Eating Healthy, Leaving Animals Out of the Equation


People from my generation in Latin America used to eat homemade food, but ironically few things at my home were made from scratch. In fact, I grew up eating as if I lived in America as my mother, a psychologist, embraced modernity in our kitchen. It always amazed me to look at my tongue in the mirror and see many colors, depending on what I ate or drank: it could appear purple, green, or red, depending on the Kool Aid colors and flavors. The Knorr’s Maggi soups, the colorful jellies, and the CheezWhiz spread on my white flour crackers provided plenty of artificial coloring and flavorings, like Yellow 5, Blue 5, Green 5, Red 4, and Monosodium Glutamate and, of course, at the top refined sugars and flours. The ingredients were diverse, and some were impossible to articulate. My high school year 1974-1975 in Santa Barbara, California, was enough to make me realize how mistaken my mother was in her kitchen thinking.

Immediately, I converted to vegetarian. After finding out that my favorite meal at Kentucky Fried Chicken was not real chicken, I decided to advocate for healthy eating. But I don’t want to be labeled as a fanatic, I cook in order to eat nutritious foods and veggies. This is a habit that everyone should start at an early age, and as easy as you brush your teeth every morning, the plan for the daily meals has to be in place.


What am I going to have for breakfast? What am I eating for lunch? What’s my dinner going to be? These are three very important questions that we have to ask ourselves everyday. And then, paraphrasing Michael Polland, I am still figuring out in which side of the street should I be, organic or local. In his contribution on the blog “On The Table” Polland states, “All things being equal, any organic produce is often tastier and more nutritious than conventional produce, but after it’s sat on a truck for five days, it may be inferior to that fresh conventionally grown carrot.”  I agree by eating local I’m leaving a less heavy footprint in the environment, and by supporting locals I support the economy, but I also feel I need to put some pressure on the importance of knowing if the veggies are treated with pesticides when I walk in a local store and ask if the produce is organic.


In the other hand is the killing of the animals. I really don’t want my belly to be a cemetery, but I only can try to persuade people, not to impose my view. After being vegetarian for 35 years, I now eat fish in rare occasions, and I don’t want to befriend only vegans in Facebook. In this sense, I work very hard in trying to surpass the “Empathy  Walls.” Of course I strongly believe that protein is not a separate food group, and that every plant that grows in our planet contains amino acids, which are the building blocks for protein. This is a fact, and it is not a mystery, think it over: Where the cows get their protein? In the grass that they eat! I admire the movements, but I can’t agree with Joel Salatin’s view, quoted in The Omnivore’s Dilemma: A Natural History of Four Meals. In the book, Polland asks Salatin how he justifies sacrificing animals for human consumption. Salatin’s response is, “people have a soul, animals don’t”(Polland 331). I like the new concept of “non-human persons,” because I think that my dog deserves all the same respect and love than any of us in the family. A dolphin, a pig, and a cow deserve to have a good life too. If there is not difference between animal protein and vegetable protein, why do we kill animals?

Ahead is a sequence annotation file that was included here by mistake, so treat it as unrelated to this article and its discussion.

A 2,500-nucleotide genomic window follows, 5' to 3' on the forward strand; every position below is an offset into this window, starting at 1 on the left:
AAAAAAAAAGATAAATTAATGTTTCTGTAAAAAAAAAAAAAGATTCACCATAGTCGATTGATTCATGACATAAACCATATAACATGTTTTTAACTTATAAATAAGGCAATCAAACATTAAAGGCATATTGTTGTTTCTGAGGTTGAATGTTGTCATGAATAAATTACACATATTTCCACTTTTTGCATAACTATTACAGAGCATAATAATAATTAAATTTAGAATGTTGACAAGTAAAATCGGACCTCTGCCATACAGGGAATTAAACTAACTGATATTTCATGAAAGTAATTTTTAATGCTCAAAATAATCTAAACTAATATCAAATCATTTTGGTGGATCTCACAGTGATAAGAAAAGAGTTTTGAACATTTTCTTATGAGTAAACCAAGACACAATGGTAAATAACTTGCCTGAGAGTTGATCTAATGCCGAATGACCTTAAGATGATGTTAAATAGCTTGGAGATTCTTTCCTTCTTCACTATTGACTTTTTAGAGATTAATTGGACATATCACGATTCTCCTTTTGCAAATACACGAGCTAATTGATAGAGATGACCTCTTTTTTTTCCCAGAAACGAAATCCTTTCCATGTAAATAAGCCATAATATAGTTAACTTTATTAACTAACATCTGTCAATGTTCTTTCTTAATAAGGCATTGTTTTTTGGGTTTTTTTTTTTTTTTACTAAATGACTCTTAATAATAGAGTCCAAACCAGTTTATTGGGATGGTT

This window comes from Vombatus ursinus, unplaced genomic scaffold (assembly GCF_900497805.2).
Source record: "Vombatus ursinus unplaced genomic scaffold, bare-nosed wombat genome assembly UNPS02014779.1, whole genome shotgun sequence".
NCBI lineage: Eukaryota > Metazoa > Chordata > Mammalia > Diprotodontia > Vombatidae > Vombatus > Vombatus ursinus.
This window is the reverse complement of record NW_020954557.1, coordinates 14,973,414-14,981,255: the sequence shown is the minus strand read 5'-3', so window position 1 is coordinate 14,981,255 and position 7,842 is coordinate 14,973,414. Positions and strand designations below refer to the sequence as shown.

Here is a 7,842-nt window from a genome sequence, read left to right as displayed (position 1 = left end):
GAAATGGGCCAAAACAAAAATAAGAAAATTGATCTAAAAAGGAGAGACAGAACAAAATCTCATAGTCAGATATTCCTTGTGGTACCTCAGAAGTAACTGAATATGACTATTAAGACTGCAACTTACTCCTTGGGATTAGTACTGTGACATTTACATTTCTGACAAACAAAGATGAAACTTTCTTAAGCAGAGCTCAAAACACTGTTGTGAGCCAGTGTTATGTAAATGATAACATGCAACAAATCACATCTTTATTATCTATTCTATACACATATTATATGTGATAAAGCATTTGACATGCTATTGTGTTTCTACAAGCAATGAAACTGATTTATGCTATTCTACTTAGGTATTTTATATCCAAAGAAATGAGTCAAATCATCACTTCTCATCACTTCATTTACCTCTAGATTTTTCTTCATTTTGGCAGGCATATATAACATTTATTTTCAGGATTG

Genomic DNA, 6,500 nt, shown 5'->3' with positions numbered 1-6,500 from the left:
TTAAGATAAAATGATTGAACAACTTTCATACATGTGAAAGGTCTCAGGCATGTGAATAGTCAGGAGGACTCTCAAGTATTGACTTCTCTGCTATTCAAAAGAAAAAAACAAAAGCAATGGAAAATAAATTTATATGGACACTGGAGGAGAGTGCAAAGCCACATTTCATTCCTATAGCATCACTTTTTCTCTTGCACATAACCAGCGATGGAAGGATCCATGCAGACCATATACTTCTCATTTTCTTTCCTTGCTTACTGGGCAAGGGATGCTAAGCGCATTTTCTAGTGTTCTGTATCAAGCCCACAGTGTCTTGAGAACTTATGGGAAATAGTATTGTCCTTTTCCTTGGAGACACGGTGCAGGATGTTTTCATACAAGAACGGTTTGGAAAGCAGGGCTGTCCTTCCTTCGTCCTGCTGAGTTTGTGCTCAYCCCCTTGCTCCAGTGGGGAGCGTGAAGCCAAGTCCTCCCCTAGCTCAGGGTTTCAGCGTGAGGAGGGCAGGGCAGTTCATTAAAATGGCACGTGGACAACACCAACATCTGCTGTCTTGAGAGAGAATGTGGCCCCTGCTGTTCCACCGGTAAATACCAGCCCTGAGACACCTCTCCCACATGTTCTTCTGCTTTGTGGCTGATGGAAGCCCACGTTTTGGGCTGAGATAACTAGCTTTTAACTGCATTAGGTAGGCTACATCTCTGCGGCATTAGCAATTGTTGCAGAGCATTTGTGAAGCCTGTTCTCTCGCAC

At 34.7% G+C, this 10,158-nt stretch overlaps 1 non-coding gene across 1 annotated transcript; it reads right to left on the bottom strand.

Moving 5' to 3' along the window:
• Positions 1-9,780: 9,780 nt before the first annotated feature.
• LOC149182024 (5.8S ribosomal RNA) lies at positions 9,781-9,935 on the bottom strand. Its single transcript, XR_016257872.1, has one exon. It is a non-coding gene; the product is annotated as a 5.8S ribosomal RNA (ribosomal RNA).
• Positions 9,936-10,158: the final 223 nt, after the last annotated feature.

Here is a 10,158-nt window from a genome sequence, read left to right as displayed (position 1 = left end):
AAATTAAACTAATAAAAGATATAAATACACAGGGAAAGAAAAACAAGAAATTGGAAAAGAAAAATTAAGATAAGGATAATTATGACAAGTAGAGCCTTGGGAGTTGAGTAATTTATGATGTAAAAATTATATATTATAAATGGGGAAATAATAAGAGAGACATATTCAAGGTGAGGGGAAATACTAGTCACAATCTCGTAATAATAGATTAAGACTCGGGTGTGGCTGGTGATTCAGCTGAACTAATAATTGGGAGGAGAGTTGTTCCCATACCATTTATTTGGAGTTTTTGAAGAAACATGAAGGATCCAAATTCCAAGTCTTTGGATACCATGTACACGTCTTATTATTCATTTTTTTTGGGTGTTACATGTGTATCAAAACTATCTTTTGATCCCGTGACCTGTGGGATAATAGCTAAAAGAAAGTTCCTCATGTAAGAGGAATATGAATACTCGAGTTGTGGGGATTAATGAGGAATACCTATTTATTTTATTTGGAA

Last but not least, it seems we are losing the fight against obesity. It was not seen as much when I came to America to complete my senior year in Santa Barbara, California, as it is now. All over were pamphlets and photocopies of articles stuck on blackboards about eating consciously. “You are what you eat,” was written everywhere, and Hippocrates’s sentence, “Let food be thy medicine and medicine be thy food.” I decided to change radically, and some years after I had my own children. I made sure they would not eat “crap.” I breastfed them, prepared their food with whole grains, and avoided dairy products as they grew older. Now that I see my friends here in America fighting against cancer, I wonder have I made a difference by the way I fed my babies, as they still tend to eat junk food when given the opportunity. I think that if they would have the chance to grow their own fruits and vegetables from kindergarten their decisions on what to eat when they grow older would be much positive for their well-being.

Vegetable gardens are very important, especially in urban areas. A good example of a “hands on” experience involving elementary students with planting, tilling the soil and digging fingertip-sizing holes, is the ideal. Kids need the tools to have a sustainable living, and that is the only way we can secure their future. In our hectic world we have no time to cook our meals. The “rat race” is getting harder, and it is easier to buy cheap frozen food, and not to think on how well we are feeding our little ones. It is faster not to read the labels when we go shopping to the supermarket, tired after a long day of work. The Health Department would have to make a drastic change, because as Jukie Gutman states in her article “Why Michael Pollan makes me want to eat Cheetos” in the Utne Reader portal, “the obesity epidemic is one of the greatest public health threats of our times, perhaps rivaling AIDS or avian flu.” Certainly, eating well will pay in the long run, and Americans will enjoy a much better quality life if a policy on this respect would be enforced.



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